In 1911, at a meeting of the Jamestown board of health one important matter considered had to do with the shipment of unripe fruit from Florida. Mention was made of this matter in the Associated Press dispatches in The Journal some days ago. The fruit growers of Florida had formed an organization known as the Florida Citrus Exchange and they intended to prevent the practice which had been common in the past and which was in direct violation of the pure food law. Unripe fruit known to be from Florida had caused the growers much damage and the new organization was taking vigorous steps to prevent future shipments.
Had it not been for the prompt action of Motorman Caldwell and the prompt action of the brakes, the street car coming from Celoron at about 11 o'clock Friday night would have probably been wrecked at a point just above the Bouck Boat Factory. Fortunately, the headlight on the front of the southbound car called the motorman's attention to a large tie laid across both rails and he threw on the brakes which stopped the car within a few feet of the obstruction. The company had no clue as to the perpetrator or the motive.
In 1936, a flock of about 1,000 wild geese which for two days had appeared to be in danger of being swept over Niagara Falls rose from the Niagara River this day and flew safely away. Under a cold, gray sky at daybreak, the geese left the rocky reefs above Goat Island and paddled out in the cold current. Their wings churned the water as they took off and soon they were honking southward high over Niagara Falls and Buffalo. Game Protector James G. Woodcock had fired blank shotgun shells at them the previous evening which drove them to the protection of the reefs.
Because the Jamestown City Council had taken no action on construction of sidewalks at Cole Avenue and Myrtle Street near the new Milton J. Fletcher school, Cyrus D. Wade, vice president of the board of education said that the school, originally scheduled to open for the second semester, probably would not open until the following September. Mr. Wade said that he and Edward C. Price, superintendent of buildings and grounds, had spent considerable time with the council on the matter, in order that the sidewalks be completed on time. "The school cannot be used if the sidewalks are not available," Mr. Wade said.
In 1961, heavy rain the previous night was held responsible for the failure of an expected upsurge in voter registration to materialize. Unofficial figures supplied by campaign headquarters of the Taxpayers and Greater Jamestown Parties indicated that 2,637 additional residents qualified to vote on Nov. 7 by registering. This brought the total number of registrants for the first three registration days to 8,356. On this basis, 5,795 would have to register by 10 p.m. this night in order to equal the 14,151 registration recorded in 1959, the last city election year.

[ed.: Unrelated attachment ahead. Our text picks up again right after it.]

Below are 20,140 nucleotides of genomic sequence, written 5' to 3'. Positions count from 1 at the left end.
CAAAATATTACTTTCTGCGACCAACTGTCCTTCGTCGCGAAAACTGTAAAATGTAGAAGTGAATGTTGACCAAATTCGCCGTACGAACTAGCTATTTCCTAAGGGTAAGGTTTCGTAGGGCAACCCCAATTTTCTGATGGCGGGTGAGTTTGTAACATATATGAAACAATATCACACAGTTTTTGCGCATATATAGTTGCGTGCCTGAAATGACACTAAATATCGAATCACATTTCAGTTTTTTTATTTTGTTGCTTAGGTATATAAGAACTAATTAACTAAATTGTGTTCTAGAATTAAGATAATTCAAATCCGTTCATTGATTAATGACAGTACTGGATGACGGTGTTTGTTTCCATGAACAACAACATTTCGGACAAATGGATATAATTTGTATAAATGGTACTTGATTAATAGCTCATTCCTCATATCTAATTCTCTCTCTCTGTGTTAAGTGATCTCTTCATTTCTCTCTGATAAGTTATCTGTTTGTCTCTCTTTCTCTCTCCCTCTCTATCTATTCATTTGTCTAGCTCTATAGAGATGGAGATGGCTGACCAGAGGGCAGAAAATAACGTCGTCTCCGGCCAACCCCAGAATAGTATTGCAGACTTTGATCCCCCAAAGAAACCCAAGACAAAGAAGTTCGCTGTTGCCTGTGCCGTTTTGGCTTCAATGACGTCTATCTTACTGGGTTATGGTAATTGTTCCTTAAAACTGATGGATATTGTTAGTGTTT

Effective immediately, 11 state-operated colleges of education in New York state would be known as "State University Colleges." Fredonia State University College was included in the group. The name change, approved by the State University of New York board, reflected plans to expand the institutions to general, liberal arts colleges. The primary purpose of the schools would continue to be teacher training, but students would be admitted to specialize in other fields under a schedule that would vary from school to school. The 11 school were originally Normal Schools, then state teachers colleges and in 1958, their titles were changed to Colleges of Education. Other colleges effected by the change were Brockport, Buffalo, Cortland, Geneseo, New Paltz, Oneonta, Oswego and Potsdam.
In 1986, a punctured tanker truck released about 600 gallons of a corrosive acid in Rochester and workers at 13 nearby Kodak buildings were ordered to remain inside for several hours as a cloud of gas drifted above the area, officials said. The only injury reported was suffered by a Kodak Park firefighter, Craig Opperman, who had a minor acid burn on his arm. The spill of hydrochloric acid, a corrosive chemical that causes eye irritation and burns the skin nose, mouth and throat, occurred at about 11 a.m. behind Eastman Kodak Co. recreation building.
The whirlwind summit in Reykjavik, Iceland, had both candidates for the 34th Congressional District feeling optimistic for the future of arms talks and arms reduction. Republican candidate Amory Houghton Jr., and Democratic candidate Larry Himelein told The Post-Journal the summit was a success, despite the fact President Reagan and Soviet Premier Mikhail Gorbachev couldn't reach an agreement on a historic arms control proposal. Himelein said he was impressed by the summit "because they got into some very serious negotiations." "I think it bodes well," he said.